The tapering Hook Peninsula, located in the south-western corner of county Wexford, forms the eastern boundary of the great estuary known as Waterford Harbour. The bedrock consists of two types of sedimentary rock - old red sandstone and limestone. A band of old red sandstone runs across the peninsula from Broomhill to Carnivan. For centuries this was quarried at Herrylock to make millstones, water troughs and other objects.
The point of Hook Head consists of fossil-bearing carboniferous limestone. The limestone rock was burned in the many limekilns on and around the peninsula to produce a powder - quicklime - which had many uses. It was added to the soil to improve it's quality and sweeten the grass. It was also mixed with sand to make lime mortar for building stone walls and houses.
The Waterford Estuary was known as Comar na dtrí nUisce (the confluence of the three waters), because this is where the three sister rivers, Barrow, Nore and Suir enter the sea. The Vikings called it Vadra Fjord (the weather estuary) which was the origin if the name Waterford.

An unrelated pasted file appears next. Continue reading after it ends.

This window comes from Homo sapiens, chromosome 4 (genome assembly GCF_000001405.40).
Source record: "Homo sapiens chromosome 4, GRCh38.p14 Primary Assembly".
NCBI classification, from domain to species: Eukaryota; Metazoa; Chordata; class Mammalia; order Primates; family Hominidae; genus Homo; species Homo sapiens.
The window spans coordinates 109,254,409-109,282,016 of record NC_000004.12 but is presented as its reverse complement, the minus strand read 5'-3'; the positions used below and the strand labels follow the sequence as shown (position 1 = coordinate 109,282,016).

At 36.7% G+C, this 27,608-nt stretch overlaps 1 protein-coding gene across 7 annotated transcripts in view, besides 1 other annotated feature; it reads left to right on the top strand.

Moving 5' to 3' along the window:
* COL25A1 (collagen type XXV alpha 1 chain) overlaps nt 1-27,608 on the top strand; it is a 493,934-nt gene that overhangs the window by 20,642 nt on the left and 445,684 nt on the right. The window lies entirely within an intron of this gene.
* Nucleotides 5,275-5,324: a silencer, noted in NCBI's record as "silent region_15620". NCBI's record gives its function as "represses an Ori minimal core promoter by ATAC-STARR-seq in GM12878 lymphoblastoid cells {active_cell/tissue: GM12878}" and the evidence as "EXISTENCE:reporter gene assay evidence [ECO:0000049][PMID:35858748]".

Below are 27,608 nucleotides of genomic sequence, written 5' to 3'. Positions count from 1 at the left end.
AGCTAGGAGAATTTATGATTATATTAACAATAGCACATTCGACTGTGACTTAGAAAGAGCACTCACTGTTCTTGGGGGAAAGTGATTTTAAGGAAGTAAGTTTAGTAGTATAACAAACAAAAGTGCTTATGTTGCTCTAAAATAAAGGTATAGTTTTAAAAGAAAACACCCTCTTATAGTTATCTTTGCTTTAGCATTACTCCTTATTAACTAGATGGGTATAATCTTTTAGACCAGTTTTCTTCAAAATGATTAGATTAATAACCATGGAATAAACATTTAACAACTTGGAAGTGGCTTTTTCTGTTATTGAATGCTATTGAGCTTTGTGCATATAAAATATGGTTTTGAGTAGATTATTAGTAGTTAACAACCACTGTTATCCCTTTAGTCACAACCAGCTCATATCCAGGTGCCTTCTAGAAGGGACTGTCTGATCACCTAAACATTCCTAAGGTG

In the fifth century a monk named Dubhán established a monastery on the peninsula. The medieval church at Churchtown, built on the of Dubhán's monastery, incorporates part of the early Christian monastery. The headland became known as Rinn Dubháin (Dubhán's headland). Although dubhán is also the Irish word for fishing hook, it is likely that the headland got it's present name from the old English word Hook, meaning a projecting piece of land.
According to tradition, the monks from Dubhán's monastery erected the first fire beacon to warn seafarers to keep away from the dangerous rocks.